Positive communication also involves staying focused on the specific issue being discussed. Bringing up past hurts or disagreements will only add fuel to a negative atmosphere. In addition, assigning blame makes an issue personal. Instead, many experts encourage keeping discussions respectful by talking about our feelings and emotions instead of the actions of another. We alone are responsible for how we feel. Nobody makes us feel a certain way and so we must frame our discussions in that light. We do not accuse. We simply express how we feel. This opens up the door to empathy – the other is able to know how an action or event impacted our emotions.
Using tact and wisdom in our speech is also good for creating positive discourse. Too often people justify rude, curt and cutting remarks by saying they are merely being honest. The contrary is usually the case – they have been unkind and judgmental. A proverb by some unknown author states, “Say what you mean and mean what you say but don’t say it mean!”
Positive communication with others also requires forgiveness. We all make mistakes and the ability to forgive indicates acknowledgement of that fact. Once again, the practice and heart of Jesus comes into play. If we truly wish to only see the good in others, forgiveness is a necessary step. Forgetting someone’s negative actions or words is not always possible. Forgiving someone who has caused hurt, involves letting go of the grudge and returning the relationship – and our speech – to that of respect and kindness.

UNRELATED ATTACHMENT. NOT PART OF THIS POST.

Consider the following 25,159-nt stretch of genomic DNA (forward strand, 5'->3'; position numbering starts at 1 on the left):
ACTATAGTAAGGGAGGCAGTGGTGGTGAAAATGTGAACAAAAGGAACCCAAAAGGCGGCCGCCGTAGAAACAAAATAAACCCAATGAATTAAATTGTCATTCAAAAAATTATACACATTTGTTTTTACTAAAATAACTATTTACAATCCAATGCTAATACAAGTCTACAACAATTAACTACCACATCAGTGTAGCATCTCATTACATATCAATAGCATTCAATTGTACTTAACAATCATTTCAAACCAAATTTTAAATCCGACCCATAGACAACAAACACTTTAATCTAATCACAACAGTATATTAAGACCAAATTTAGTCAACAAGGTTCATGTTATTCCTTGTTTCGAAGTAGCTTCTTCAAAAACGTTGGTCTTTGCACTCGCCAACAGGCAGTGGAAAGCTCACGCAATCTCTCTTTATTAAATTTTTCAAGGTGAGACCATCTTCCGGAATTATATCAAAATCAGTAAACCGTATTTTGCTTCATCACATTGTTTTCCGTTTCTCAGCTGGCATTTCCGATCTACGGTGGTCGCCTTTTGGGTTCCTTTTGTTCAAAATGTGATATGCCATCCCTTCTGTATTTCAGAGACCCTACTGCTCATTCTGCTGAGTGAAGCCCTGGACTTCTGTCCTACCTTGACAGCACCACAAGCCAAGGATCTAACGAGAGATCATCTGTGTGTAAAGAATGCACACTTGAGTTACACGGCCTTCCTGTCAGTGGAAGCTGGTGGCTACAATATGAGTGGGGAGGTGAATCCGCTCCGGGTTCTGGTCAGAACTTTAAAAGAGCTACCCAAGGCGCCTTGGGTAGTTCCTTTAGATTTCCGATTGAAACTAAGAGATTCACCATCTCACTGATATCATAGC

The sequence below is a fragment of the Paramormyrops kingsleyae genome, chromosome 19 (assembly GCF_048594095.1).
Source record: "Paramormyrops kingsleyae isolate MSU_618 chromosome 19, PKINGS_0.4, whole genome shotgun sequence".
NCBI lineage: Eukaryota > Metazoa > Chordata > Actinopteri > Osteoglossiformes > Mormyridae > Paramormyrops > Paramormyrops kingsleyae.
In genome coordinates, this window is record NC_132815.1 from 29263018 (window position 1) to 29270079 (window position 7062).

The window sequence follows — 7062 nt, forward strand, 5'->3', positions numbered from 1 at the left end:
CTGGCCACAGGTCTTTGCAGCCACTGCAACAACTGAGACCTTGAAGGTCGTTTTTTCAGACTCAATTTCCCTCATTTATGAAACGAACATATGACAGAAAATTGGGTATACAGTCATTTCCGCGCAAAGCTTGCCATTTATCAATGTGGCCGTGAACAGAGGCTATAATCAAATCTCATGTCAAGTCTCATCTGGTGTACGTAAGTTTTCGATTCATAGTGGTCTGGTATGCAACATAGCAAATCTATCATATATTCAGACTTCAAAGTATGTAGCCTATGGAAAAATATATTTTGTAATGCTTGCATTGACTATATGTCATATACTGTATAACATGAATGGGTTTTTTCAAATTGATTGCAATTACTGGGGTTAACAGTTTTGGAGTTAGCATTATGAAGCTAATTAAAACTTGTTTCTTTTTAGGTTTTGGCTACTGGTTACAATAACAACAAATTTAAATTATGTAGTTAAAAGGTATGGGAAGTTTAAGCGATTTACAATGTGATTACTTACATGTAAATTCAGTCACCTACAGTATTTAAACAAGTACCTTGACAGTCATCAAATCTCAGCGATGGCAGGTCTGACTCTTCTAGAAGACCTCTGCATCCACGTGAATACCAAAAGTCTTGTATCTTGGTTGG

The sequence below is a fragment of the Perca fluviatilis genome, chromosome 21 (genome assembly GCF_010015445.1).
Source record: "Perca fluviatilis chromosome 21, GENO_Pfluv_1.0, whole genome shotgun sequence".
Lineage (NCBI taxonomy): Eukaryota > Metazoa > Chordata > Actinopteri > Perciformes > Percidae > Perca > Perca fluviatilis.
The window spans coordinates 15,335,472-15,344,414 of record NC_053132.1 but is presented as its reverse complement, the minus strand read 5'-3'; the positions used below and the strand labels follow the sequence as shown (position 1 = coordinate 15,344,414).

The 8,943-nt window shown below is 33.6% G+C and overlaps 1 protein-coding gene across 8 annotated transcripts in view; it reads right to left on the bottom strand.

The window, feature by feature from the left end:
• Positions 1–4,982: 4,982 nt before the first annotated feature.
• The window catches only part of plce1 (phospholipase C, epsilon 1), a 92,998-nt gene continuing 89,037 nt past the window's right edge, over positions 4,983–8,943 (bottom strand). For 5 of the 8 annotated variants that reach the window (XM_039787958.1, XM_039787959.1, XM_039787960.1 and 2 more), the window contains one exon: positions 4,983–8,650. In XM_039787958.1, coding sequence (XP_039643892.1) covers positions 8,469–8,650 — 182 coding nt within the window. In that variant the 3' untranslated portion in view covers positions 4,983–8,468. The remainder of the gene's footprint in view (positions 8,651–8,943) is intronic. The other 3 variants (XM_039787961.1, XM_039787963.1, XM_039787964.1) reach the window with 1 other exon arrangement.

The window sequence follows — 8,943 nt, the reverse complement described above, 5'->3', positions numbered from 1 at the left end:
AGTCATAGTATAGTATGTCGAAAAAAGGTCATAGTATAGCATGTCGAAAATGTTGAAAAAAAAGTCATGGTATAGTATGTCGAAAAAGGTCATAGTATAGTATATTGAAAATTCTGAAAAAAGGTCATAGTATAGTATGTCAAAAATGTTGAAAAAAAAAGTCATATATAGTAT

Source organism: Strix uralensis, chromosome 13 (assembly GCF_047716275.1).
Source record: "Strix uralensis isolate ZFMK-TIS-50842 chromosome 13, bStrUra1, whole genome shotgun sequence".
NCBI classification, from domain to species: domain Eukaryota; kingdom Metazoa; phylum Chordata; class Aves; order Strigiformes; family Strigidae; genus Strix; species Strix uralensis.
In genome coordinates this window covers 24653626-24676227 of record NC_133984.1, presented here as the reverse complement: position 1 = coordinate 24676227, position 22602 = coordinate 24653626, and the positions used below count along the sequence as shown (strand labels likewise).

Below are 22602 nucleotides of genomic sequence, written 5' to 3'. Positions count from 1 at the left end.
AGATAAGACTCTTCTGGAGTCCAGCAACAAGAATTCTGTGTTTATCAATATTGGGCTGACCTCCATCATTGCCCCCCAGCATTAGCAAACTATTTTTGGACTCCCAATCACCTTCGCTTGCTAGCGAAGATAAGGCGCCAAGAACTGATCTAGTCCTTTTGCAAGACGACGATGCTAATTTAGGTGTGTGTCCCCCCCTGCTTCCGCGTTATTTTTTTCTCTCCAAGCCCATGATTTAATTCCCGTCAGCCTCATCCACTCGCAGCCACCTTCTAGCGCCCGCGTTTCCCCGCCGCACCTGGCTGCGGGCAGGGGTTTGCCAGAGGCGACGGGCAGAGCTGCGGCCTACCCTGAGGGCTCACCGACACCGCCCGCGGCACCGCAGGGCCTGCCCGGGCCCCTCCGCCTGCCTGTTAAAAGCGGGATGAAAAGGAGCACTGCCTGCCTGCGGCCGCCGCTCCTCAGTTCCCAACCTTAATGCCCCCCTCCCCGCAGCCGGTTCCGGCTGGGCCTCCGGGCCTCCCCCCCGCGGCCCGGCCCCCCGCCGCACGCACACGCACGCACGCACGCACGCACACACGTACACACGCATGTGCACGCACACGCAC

Finding the right time and place to communicate with another is additionally important. When bringing up a difficult subject, it is never helpful to discuss it in front of bystanders or to catch someone by surprise when they are busy. By waiting and then seeking a quiet place to discuss a disagreement sends the subtle message of respect and gentleness. And this involves self-control and self-awareness. Simply because a person might feel offended in one moment does not mean that it is always best to address it then and there. The heat of emotions suggests that we wait until such anger diminishes – precisely because people often say unkind things or act negatively when they are the most emotional. Positive speech with others takes place best in situations, times and places where calm and peace can prevail.
We affirm others in our communication if we are also willing to accept responsibility and blame when we honestly perceive we are at fault. If the circumstances or facts point to our actions as a cause, we can diffuse a negative situation by admitting blame. Such an attitude reflects an open mind and a willingness to be honest. It shows others a loving demeanor by accepting responsibility and then seeking solutions to what we have caused.